If Illinoisans are already frustrated with their state politicians, taxpayers will be furious to learn they’ll soon be paying the equivalent of 2.5 salaries for each politician: once for the lawmaker’s salary and 1.5 times more to keep the lawmakers’ pension plan from going bankrupt.
According to the Commission on Government Forecasting and Accountability, the average legislative salary currently equals almost $82,000 – already too high for what is legally a part-time job.
But on top of paying for state politicians’ salaries, Illinois taxpayers must also contribute toward their lawmakers’ pension fund. In 2017, taxpayers will contribute the equivalent of nearly $123,000 for each Illinois lawmaker just to keep the General Assembly Retirement System, or GARS, from going bankrupt. That’s one and a half times more than the average legislative salary.
To be clear, the average GARS member won’t receive $123,000 in annual pension benefits. The current average pension for a General Assembly retiree is about $58,400.
Rather, the $123,000 taxpayer contribution per active lawmaker is the amount taxpayers are being forced to pay to keep the legislative pension plan from going bankrupt. GARS is the worst-funded state-run pension plan with just 16 percent of the funding it needs today to meet its future obligations.
To help prop up the system, the state (taxpayers) next year will contribute 17 times more than lawmakers will toward politicians’ pensions. In fiscal year 2017, the state will contribute nearly $21.7 million, while lawmakers, on the other hand, will put in just $1.28 million toward their own pensions.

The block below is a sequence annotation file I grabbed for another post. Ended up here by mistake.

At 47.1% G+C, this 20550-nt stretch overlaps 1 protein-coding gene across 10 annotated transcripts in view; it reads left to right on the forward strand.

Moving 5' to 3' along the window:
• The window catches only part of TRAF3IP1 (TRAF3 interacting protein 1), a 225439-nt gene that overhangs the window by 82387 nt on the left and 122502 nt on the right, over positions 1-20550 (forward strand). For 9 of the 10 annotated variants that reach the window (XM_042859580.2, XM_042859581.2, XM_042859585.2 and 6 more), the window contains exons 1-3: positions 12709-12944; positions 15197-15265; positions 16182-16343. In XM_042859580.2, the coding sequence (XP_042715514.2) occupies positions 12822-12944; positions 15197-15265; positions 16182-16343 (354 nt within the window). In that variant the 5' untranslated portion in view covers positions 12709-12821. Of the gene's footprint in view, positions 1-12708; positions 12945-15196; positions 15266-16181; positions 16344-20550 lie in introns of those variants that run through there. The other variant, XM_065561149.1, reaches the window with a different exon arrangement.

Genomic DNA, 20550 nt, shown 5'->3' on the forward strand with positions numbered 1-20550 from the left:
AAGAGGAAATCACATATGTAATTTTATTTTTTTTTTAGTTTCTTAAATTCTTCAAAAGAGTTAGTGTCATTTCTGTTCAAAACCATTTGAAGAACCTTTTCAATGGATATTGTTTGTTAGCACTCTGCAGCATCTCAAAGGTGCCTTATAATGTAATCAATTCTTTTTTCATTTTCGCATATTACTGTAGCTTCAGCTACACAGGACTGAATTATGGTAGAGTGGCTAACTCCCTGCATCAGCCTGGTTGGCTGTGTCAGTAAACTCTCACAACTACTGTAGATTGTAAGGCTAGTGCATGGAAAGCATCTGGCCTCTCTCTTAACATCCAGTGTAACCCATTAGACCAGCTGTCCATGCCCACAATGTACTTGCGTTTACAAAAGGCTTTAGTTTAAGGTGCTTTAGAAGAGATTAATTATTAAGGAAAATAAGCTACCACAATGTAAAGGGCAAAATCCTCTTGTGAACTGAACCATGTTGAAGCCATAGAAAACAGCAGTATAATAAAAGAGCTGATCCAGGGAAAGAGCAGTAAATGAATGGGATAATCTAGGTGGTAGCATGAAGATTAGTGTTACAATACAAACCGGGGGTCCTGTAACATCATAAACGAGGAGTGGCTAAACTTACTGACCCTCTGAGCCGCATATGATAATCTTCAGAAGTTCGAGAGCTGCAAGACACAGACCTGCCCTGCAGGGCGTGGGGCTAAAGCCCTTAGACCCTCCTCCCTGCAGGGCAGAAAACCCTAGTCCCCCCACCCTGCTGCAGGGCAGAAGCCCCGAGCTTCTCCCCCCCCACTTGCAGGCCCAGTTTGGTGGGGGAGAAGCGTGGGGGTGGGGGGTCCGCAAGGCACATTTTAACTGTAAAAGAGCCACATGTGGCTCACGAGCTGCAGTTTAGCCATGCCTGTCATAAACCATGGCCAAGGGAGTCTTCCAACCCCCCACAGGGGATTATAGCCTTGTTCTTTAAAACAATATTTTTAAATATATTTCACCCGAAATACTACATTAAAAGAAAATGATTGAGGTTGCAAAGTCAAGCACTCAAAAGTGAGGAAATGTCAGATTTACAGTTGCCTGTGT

By 2045, taxpayers will pay more than $31.8 million a year into GARS, while lawmakers will contribute just $1.9 million.
Given the disastrous performance of GARS and its burden on taxpayers, why haven’t Illinois politicians reformed their own retirement plan?
Politicians face no obstacles to reforming their own retirement system. They have no unions to oppose reforms in court.
But there’s a likely reason why many Illinois lawmakers are hanging on to their pension plans. Many have become career politicians earning full-time benefits – even though serving in the General Assembly was never meant to be a long-term career like teaching, law enforcement or firefighting.
According to GARS rules, retired lawmakers earn a pension equal to 85 percent of their final salary after just 20 years of service.
As a result, the average retired lawmaker receives $58,400 in annual pension benefits. And that annual pension grows every year – current retirees are also entitled to an annual, automatic and compounded 3 percent cost-of-living adjustment.
These overly generous benefits for part-time work put lawmakers’ financial interests in direct conflict with the need to reform GARS.
But by reforming their own retirement plan, lawmakers can demonstrate to their constituents – as well as to other government workers – that they are willing to lead by example.
State lawmakers should create a new defined-contribution plan for themselves that’s fair and ends their insolvent pension fund. Illinois’ existing self-managed plan for nearly 19,000 state-university employees participating in the State Universities Retirement System offers a great model for lawmakers.
Reforms to GARS could serve as the basis for the reform of Illinois’ other state and local retirement systems, finally bringing retirement security to government workers and tax relief to all Illinoisans.
Ted Dabrowski and John Klingner are analysts with the Illinois Policy Institute.